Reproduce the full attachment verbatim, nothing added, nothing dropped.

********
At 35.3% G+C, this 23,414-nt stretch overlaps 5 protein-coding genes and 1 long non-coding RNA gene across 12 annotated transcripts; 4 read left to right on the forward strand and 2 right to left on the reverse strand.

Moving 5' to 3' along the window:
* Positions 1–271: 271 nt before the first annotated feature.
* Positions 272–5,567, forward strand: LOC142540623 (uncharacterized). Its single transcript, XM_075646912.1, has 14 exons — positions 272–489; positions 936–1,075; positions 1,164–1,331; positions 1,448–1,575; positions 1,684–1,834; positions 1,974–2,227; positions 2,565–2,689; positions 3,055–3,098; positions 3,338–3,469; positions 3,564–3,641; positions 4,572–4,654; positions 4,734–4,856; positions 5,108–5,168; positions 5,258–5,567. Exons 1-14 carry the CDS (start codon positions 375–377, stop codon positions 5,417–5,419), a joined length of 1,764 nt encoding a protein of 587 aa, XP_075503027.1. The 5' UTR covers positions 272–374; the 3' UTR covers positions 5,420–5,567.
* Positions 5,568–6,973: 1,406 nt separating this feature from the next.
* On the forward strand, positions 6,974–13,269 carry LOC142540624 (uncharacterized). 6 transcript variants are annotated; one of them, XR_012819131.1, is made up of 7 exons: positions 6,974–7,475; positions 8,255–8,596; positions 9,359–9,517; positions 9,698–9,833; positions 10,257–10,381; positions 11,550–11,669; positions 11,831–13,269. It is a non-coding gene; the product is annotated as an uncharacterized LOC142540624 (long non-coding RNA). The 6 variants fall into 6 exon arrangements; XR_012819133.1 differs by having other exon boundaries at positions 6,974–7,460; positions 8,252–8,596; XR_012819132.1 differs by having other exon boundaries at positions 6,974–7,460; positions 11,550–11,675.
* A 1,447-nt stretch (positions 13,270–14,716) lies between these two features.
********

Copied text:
At 35.3% G+C, this 23,414-nt stretch overlaps 5 protein-coding genes and 1 long non-coding RNA gene across 12 annotated transcripts; 4 read left to right on the forward strand and 2 right to left on the reverse strand.

Moving 5' to 3' along the window:
* Positions 1–271: 271 nt before the first annotated feature.
* Positions 272–5,567, forward strand: LOC142540623 (uncharacterized). Its single transcript, XM_075646912.1, has 14 exons — positions 272–489; positions 936–1,075; positions 1,164–1,331; positions 1,448–1,575; positions 1,684–1,834; positions 1,974–2,227; positions 2,565–2,689; positions 3,055–3,098; positions 3,338–3,469; positions 3,564–3,641; positions 4,572–4,654; positions 4,734–4,856; positions 5,108–5,168; positions 5,258–5,567. Exons 1-14 carry the CDS (start codon positions 375–377, stop codon positions 5,417–5,419), a joined length of 1,764 nt encoding a protein of 587 aa, XP_075503027.1. The 5' UTR covers positions 272–374; the 3' UTR covers positions 5,420–5,567.
* Positions 5,568–6,973: 1,406 nt separating this feature from the next.
* On the forward strand, positions 6,974–13,269 carry LOC142540624 (uncharacterized). 6 transcript variants are annotated; one of them, XR_012819131.1, is made up of 7 exons: positions 6,974–7,475; positions 8,255–8,596; positions 9,359–9,517; positions 9,698–9,833; positions 10,257–10,381; positions 11,550–11,669; positions 11,831–13,269. It is a non-coding gene; the product is annotated as an uncharacterized LOC142540624 (long non-coding RNA). The 6 variants fall into 6 exon arrangements; XR_012819133.1 differs by having other exon boundaries at positions 6,974–7,460; positions 8,252–8,596; XR_012819132.1 differs by having other exon boundaries at positions 6,974–7,460; positions 11,550–11,675.
* A 1,447-nt stretch (positions 13,270–14,716) lies between these two features.